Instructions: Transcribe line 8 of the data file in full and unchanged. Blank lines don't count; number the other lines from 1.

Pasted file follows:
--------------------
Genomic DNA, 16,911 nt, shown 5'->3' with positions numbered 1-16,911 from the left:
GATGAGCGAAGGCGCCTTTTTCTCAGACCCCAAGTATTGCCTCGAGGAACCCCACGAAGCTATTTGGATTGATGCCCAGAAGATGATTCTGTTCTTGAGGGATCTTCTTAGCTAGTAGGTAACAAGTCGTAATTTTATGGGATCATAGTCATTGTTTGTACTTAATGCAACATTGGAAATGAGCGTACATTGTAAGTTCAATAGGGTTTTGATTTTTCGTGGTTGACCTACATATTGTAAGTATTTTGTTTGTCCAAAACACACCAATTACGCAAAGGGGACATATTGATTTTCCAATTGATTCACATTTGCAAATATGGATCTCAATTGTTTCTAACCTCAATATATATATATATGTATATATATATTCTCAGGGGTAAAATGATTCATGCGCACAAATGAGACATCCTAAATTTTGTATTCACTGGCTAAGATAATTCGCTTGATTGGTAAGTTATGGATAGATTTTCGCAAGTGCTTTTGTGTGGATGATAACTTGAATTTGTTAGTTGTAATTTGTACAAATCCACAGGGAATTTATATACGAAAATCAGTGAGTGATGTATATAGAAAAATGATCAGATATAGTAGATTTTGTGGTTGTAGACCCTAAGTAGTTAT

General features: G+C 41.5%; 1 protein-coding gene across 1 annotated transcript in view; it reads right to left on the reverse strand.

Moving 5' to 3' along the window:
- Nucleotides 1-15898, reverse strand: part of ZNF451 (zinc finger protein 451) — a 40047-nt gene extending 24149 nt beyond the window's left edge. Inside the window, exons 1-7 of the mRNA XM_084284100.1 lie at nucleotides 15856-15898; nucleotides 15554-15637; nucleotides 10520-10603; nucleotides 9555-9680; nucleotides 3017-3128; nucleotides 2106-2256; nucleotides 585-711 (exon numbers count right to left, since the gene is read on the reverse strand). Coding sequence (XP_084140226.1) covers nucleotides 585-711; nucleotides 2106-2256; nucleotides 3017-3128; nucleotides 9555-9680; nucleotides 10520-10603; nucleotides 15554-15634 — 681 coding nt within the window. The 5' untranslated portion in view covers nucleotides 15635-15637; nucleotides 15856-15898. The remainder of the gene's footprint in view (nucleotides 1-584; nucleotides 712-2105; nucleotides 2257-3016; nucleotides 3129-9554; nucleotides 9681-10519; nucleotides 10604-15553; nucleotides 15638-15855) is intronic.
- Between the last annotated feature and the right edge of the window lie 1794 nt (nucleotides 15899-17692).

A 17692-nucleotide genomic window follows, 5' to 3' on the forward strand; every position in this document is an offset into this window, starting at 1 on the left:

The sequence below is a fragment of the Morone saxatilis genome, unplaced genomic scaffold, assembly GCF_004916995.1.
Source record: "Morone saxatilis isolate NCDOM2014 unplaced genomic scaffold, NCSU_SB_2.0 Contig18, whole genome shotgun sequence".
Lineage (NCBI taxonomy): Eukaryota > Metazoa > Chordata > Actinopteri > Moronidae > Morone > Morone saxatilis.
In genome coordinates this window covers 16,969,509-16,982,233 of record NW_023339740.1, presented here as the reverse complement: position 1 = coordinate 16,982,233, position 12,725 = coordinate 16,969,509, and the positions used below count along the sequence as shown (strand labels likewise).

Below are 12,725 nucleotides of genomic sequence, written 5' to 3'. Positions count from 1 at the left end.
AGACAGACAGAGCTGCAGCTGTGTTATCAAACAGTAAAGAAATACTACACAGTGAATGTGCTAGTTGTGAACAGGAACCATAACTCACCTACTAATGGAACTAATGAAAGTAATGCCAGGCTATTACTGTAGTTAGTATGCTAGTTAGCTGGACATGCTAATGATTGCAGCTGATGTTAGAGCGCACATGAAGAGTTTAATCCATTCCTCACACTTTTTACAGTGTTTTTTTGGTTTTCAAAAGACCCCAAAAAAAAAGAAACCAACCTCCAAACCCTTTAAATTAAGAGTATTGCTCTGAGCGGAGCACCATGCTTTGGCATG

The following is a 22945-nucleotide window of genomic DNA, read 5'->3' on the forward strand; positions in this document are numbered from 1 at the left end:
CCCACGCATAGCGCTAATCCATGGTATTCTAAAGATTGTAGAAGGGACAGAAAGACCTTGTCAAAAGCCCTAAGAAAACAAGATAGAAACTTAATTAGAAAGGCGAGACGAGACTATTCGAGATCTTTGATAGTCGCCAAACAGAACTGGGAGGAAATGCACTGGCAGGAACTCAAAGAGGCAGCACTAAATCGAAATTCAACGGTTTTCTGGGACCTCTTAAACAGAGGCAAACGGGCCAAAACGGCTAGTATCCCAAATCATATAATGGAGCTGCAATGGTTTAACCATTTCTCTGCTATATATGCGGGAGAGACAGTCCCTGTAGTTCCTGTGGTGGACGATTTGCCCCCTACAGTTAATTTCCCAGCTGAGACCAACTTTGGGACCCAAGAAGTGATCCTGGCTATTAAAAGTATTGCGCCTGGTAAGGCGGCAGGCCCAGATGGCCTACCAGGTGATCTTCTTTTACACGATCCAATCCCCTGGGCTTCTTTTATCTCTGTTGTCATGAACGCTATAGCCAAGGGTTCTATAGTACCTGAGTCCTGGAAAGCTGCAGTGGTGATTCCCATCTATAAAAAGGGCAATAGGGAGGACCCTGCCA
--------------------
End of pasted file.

The sequence below is a fragment of the Morone saxatilis genome, unplaced genomic scaffold, assembly GCF_004916995.1.